Michael Portnoy choreographs intercourse in film series “Progressive Touch”.
Swerving penises; intense beats; primal lesbian cunnilingus; estranging comedy and uncanny moments of beauty. This is a tentative summary of Michael Portnoy’s “Progressive Touch” that opened on the 18th of January at Middelburg’s Vleeshal. Portnoy ’s visceral and gripping work forms the perfect excuse to leave the confines of the capital and our office, so, ahead of the opening, Glamcult sat down with Portnoy and Roos Gortzak—director and lead curator of the Vleeshal—to talk porn, humour, sex and experimentation.
“Progressive Touch” consists of three films that fabulate a bizarre future of transcendental mating dances. In this neon-lit vision, three erotic scenes are virtuously performed by three couples, making it as much explicit sex as a grandiose choreography set to an impossible rhythm. This clash of virtuosity and banality makes it a singular experience, and in this mix, it can be read as a “synthesising form” of Portnoy’s oeuvre, as he notes. His work spans a dazzling breadth of mediums and themes and was exhibited at Centre Pompidou, Stedelijk Museum, Palais de Tokyo, KW Institute, dOCUMENTA ’13 and beyond. With a background in comparative literature, stand-up comedy and dance, recurring themes in his work are a disarming sense of humour, bizarre situations and a distinct defiance of normativity.
For Portnoy, this splendidly lit work can be read as a double entendre on the concept of “progress”. The progress in “Progressive Touch” refers both to progressive rock as to a certain subversive sense of progressive politics. Portnoy notes: “Growing up I was fascinated by the impossible rhythms of progressive rock bands like Emerson Lake & Palmer or King Crimson,” and in this work, he fuses these rhythms with the rhythms of sex. Art and music that captivates him always has a certain quality to it. “Sometimes you start to understand certain patterns in a work, that are then starting to permute, to become different. I enjoy things which are always evolving beyond my expectations.” For him, progressive rock, with its complex rhythms, exemplifies this ephemerality.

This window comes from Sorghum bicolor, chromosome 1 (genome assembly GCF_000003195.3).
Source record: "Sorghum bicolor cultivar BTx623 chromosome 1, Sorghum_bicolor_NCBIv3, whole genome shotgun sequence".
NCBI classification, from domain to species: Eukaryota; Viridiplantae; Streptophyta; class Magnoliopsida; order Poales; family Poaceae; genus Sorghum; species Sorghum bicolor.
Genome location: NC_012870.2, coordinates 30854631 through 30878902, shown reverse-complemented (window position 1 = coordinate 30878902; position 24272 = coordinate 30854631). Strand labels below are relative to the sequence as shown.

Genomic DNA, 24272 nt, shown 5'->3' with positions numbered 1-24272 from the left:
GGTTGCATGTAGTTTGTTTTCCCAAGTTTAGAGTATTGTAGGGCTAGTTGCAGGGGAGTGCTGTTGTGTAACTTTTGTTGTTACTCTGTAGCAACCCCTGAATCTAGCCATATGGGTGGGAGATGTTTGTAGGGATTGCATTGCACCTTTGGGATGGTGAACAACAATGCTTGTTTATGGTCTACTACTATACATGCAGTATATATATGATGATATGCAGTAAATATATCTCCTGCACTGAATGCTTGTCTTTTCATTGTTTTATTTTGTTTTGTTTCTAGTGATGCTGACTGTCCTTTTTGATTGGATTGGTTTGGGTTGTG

Bringing this ephemerality to his own work, he matches the rhythms of progressive rock to that of intercourse. This new rhythm, together with the iridescent lighting, makes the scene feel like an absurd future. The other meaning of progressive can thus be found in the futurist qualities of the work. The work depicts “improvement and progress—but not in a simple sense as ‘trying to make something better’. In my art, I tend to make things more complicating, confusing, not more pleasurable, but rather more abstract and imaginative”.
In the work, this abstraction or confusion is created through stark contrasts. On the one hand, Portnoy went for a “luscious cinematography” emphasised through luminous makeup, virtuous bodies and the radiant neon lighting. This is contrasted by the extremely explicit sex that is choreographed to the constantly permuting rhythm. Inspired by this permutation of rhythms and patterns, Portnoy notes how he strives for “tonal shifts, between humour and the sublime”. He analyses how “the sublime is often missing in comedy. The sublime works by being placed in an environment of partiality, of not being able to place where you are. The spectator is lured in by the possibility of knowing and once you are lured in, then the ground is pulled from under your feet.” The immersive depiction of explicit and grotesque sex make you both terrified and embarrassed, but also make you laugh whether you want it or not. “While the beautiful is southing, the sublime is terrifying. In this work, I want to hit all of these notes, shifting between southing beauty, humour and the sublime.”